In an effort to be more transparent, I wanted to post about a subject I’ve been journaling about for the last few weeks, being inadequate.
If you’ve followed me on Instagram, I’m guessing my subtext (or perhaps lack there of ) shows quite clearly that I’ve been wavering on my abilities to be the best. Not the best there ever was or will be (though I’m not opposed to it), but being the best me by excelling, whatever that means. It’s been hard. Really hard. Not because of my Capricorn like traits (if you believe in that sort of stuff) but because of all the changes happening in my life. The biggest of them all, becoming an American expat in the UK.
The people that know me know that I’ve been pushing for my dream of moving to London for years. I wanted to be an expat as early as 2012 but I didn’t truly make a move until 2016. From that point, my life trajectory was in a state of flux. Traveling back and forth from NYC to the UK, developing a new relationship, trying on new careers, developing different skills; all of this was done while I was busy trying to make my dreams come true. Through a random happening of events and following my ambition, it did come true. Not in a way I expected yet still the most magical of happenings.
With all that magic however, there are changes abound that make being and feeling your most confident self at all times, pretty difficult.
To believe in yourself whole heartedly, at every moment of every day can be challenging.
One moment I’m telling myself that I’m awesome, a positive affirmation trick that can help you fake it until you make it. And the next, the doubt comes crawling in. Something I did was not quite up to snuff. I forgot an important date. I’m not keeping in touch with friends and family back at home enough. It can all be challenging. It’s a challenge that I want and have accepted. But it’s still doesn’t make any less difficult.
I’m always someone that looks at the bright side but becoming a full fledged expat is hard. It’s not just the paperwork but the process of finding your normal all whilst maintaining and building new relationships. This doesn’t include getting used to the nuances in how people communicate or the way basic things function (what is council tax and why do I pay for my train according to the time I travel?). It can feel overwhelming, to the point where you wonder if you ever measure up. To anything.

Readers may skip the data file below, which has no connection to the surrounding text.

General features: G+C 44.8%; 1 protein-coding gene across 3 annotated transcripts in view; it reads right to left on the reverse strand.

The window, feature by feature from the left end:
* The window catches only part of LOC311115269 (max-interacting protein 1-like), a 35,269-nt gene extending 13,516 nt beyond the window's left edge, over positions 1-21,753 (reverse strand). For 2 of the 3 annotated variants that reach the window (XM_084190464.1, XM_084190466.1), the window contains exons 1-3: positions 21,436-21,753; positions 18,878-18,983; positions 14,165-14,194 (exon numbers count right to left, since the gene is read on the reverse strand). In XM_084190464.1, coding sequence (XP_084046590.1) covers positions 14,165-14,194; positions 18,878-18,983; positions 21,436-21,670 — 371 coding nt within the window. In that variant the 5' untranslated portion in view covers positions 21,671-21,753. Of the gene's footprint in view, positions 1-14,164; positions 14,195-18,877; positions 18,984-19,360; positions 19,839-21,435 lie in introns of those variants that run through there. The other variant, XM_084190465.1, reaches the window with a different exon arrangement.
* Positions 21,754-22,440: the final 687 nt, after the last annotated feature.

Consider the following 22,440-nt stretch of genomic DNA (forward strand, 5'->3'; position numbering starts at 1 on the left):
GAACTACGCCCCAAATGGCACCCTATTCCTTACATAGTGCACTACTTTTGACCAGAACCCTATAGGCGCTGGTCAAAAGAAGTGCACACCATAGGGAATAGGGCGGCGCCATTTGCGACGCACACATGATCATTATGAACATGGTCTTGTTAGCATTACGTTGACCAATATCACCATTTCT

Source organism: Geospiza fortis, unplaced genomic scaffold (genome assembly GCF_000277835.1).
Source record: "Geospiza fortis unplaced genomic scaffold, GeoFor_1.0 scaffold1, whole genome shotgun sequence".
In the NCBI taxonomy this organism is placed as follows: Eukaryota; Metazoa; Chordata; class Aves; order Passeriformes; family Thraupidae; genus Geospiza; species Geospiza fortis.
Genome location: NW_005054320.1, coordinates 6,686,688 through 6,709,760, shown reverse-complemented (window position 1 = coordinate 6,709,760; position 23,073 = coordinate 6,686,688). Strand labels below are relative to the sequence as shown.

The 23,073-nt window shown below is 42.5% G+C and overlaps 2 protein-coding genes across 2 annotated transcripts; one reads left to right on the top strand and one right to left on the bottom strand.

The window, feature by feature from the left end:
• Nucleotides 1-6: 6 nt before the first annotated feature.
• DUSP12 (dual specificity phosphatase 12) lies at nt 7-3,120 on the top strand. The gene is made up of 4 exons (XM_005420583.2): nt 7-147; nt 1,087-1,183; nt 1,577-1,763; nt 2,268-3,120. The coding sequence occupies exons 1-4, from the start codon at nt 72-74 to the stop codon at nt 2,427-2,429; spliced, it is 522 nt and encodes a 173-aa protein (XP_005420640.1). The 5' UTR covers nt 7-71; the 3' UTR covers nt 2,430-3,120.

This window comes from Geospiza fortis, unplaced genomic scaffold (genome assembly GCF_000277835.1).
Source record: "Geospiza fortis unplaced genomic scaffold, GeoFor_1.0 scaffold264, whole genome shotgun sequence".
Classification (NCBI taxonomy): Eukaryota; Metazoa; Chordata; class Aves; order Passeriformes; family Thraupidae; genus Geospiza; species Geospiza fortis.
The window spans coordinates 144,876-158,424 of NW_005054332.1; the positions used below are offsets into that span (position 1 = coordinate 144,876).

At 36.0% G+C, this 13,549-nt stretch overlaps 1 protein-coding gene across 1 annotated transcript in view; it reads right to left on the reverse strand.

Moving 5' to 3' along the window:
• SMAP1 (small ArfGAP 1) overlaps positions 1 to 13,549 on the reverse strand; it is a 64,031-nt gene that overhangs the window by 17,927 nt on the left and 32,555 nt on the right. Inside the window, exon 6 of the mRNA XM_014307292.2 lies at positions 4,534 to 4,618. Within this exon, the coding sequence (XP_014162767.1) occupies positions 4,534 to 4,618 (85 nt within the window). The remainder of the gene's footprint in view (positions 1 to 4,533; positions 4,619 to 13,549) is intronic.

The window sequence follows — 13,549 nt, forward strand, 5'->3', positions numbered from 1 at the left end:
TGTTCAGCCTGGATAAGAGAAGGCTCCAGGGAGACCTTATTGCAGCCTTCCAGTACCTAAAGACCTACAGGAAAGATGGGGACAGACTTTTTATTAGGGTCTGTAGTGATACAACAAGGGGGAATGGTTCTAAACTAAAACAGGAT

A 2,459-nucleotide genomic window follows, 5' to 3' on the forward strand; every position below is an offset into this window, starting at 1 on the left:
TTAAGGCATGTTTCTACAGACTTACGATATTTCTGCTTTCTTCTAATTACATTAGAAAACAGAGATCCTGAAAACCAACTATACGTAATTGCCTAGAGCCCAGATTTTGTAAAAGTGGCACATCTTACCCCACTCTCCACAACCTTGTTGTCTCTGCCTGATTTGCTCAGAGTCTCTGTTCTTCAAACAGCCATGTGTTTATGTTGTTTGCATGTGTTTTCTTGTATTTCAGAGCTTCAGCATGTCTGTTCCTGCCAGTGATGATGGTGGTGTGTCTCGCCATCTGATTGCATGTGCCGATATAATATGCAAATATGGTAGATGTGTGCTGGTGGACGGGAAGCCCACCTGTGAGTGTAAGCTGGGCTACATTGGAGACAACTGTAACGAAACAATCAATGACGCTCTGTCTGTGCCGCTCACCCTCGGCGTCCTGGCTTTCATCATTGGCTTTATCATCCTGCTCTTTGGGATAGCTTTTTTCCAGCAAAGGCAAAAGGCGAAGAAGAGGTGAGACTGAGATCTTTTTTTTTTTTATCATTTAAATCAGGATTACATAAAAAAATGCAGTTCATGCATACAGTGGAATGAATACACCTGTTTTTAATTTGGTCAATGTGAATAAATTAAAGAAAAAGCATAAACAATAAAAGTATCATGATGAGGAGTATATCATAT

What do I do when I feel in a funk, like I’m miserably failing or someone who just can’t cut it? As noted, I try the positive affirmation route. I’ll write down words to explain how awesome I am (privately of course). I’ll journal about issues that seem to be clouding my brain, slowly working through why I feel that way and how I may be making a mountain out of a mole hill. I’ll take a break and go to the bathroom to look at myself in the mirror and say what’s bothering me to my face (I’m not crazy, it can help). I talk to someone who can hear me out and listen to their perspective. There are many ways but those few are ones that help the most.
Despite this, being an expat is a wonderful thing. The doubt surges through you every now and again but in life, most people can expect to experience doubt or question themselves no matter their situation (be it in a familiar place and job or in a new country). What’s important to remember is that you’re not inadequate. Things take time. Making friends take time. Getting into a new work rhythm takes time. Find your new life takes time. You may think there’s only so much time you get before you need to be “perfect” but there really isn’t. Keep pushing and soon, you’ll find that you aren’t inadequate and that you’re doing just fine.
Have you ever had these feelings? Was it as an expat or as a regular old human trying to adult? How do you cope? Let me know in the comments.